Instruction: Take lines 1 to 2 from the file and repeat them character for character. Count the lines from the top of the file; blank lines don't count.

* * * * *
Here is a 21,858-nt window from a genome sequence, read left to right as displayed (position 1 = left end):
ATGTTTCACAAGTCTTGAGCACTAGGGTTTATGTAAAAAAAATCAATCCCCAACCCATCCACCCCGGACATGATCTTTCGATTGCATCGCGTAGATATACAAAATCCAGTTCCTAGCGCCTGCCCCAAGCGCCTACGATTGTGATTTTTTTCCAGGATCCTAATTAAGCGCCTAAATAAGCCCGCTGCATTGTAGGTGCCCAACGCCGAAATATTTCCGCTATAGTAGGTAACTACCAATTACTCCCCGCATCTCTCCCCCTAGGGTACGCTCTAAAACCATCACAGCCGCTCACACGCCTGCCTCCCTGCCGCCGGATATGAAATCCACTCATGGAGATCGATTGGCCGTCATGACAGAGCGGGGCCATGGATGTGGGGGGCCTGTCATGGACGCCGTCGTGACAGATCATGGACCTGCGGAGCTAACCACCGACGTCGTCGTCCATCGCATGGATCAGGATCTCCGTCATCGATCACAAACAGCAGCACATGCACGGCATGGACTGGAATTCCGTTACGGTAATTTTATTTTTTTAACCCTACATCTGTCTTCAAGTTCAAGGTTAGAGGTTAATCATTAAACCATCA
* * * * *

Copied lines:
Here is a 21,858-nt window from a genome sequence, read left to right as displayed (position 1 = left end):
ATGTTTCACAAGTCTTGAGCACTAGGGTTTATGTAAAAAAAATCAATCCCCAACCCATCCACCCCGGACATGATCTTTCGATTGCATCGCGTAGATATACAAAATCCAGTTCCTAGCGCCTGCCCCAAGCGCCTACGATTGTGATTTTTTTCCAGGATCCTAATTAAGCGCCTAAATAAGCCCGCTGCATTGTAGGTGCCCAACGCCGAAATATTTCCGCTATAGTAGGTAACTACCAATTACTCCCCGCATCTCTCCCCCTAGGGTACGCTCTAAAACCATCACAGCCGCTCACACGCCTGCCTCCCTGCCGCCGGATATGAAATCCACTCATGGAGATCGATTGGCCGTCATGACAGAGCGGGGCCATGGATGTGGGGGGCCTGTCATGGACGCCGTCGTGACAGATCATGGACCTGCGGAGCTAACCACCGACGTCGTCGTCCATCGCATGGATCAGGATCTCCGTCATCGATCACAAACAGCAGCACATGCACGGCATGGACTGGAATTCCGTTACGGTAATTTTATTTTTTTAACCCTACATCTGTCTTCAAGTTCAAGGTTAGAGGTTAATCATTAAACCATCA